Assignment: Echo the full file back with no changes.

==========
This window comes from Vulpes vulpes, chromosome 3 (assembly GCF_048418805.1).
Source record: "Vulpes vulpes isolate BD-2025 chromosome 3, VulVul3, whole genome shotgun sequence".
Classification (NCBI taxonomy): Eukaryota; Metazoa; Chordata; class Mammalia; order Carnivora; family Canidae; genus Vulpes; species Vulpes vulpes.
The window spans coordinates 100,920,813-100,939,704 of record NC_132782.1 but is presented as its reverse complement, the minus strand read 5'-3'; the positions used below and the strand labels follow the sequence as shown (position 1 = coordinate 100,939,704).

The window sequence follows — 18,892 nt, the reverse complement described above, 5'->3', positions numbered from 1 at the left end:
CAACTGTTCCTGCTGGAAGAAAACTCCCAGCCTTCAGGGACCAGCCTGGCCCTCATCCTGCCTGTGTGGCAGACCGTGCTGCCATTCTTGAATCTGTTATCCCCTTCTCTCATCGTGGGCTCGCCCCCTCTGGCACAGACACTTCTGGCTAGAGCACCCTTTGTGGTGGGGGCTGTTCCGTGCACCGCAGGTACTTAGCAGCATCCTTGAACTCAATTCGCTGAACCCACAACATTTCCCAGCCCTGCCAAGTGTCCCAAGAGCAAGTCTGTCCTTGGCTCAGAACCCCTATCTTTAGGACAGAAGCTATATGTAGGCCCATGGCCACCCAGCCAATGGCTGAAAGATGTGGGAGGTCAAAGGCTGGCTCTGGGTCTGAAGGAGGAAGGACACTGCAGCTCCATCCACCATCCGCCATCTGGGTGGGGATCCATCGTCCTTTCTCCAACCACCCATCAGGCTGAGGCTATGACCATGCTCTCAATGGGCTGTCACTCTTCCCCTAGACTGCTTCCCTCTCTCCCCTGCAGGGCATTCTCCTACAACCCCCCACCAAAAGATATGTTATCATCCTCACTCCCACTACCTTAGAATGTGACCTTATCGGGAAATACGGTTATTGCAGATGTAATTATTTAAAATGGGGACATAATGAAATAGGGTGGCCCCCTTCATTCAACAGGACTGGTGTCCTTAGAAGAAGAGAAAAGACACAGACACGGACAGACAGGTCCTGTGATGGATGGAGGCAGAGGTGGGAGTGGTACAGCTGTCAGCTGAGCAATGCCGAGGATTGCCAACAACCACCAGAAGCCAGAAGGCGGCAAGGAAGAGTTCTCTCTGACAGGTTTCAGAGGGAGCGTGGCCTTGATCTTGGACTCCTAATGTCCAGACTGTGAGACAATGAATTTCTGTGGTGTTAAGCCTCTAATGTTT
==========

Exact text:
This window comes from Vulpes vulpes, chromosome 3 (assembly GCF_048418805.1).
Source record: "Vulpes vulpes isolate BD-2025 chromosome 3, VulVul3, whole genome shotgun sequence".
Classification (NCBI taxonomy): Eukaryota; Metazoa; Chordata; class Mammalia; order Carnivora; family Canidae; genus Vulpes; species Vulpes vulpes.
The window spans coordinates 100,920,813-100,939,704 of record NC_132782.1 but is presented as its reverse complement, the minus strand read 5'-3'; the positions used below and the strand labels follow the sequence as shown (position 1 = coordinate 100,939,704).

The window sequence follows — 18,892 nt, the reverse complement described above, 5'->3', positions numbered from 1 at the left end:
CAACTGTTCCTGCTGGAAGAAAACTCCCAGCCTTCAGGGACCAGCCTGGCCCTCATCCTGCCTGTGTGGCAGACCGTGCTGCCATTCTTGAATCTGTTATCCCCTTCTCTCATCGTGGGCTCGCCCCCTCTGGCACAGACACTTCTGGCTAGAGCACCCTTTGTGGTGGGGGCTGTTCCGTGCACCGCAGGTACTTAGCAGCATCCTTGAACTCAATTCGCTGAACCCACAACATTTCCCAGCCCTGCCAAGTGTCCCAAGAGCAAGTCTGTCCTTGGCTCAGAACCCCTATCTTTAGGACAGAAGCTATATGTAGGCCCATGGCCACCCAGCCAATGGCTGAAAGATGTGGGAGGTCAAAGGCTGGCTCTGGGTCTGAAGGAGGAAGGACACTGCAGCTCCATCCACCATCCGCCATCTGGGTGGGGATCCATCGTCCTTTCTCCAACCACCCATCAGGCTGAGGCTATGACCATGCTCTCAATGGGCTGTCACTCTTCCCCTAGACTGCTTCCCTCTCTCCCCTGCAGGGCATTCTCCTACAACCCCCCACCAAAAGATATGTTATCATCCTCACTCCCACTACCTTAGAATGTGACCTTATCGGGAAATACGGTTATTGCAGATGTAATTATTTAAAATGGGGACATAATGAAATAGGGTGGCCCCCTTCATTCAACAGGACTGGTGTCCTTAGAAGAAGAGAAAAGACACAGACACGGACAGACAGGTCCTGTGATGGATGGAGGCAGAGGTGGGAGTGGTACAGCTGTCAGCTGAGCAATGCCGAGGATTGCCAACAACCACCAGAAGCCAGAAGGCGGCAAGGAAGAGTTCTCTCTGACAGGTTTCAGAGGGAGCGTGGCCTTGATCTTGGACTCCTAATGTCCAGACTGTGAGACAATGAATTTCTGTGGTGTTAAGCCTCTAATGTTT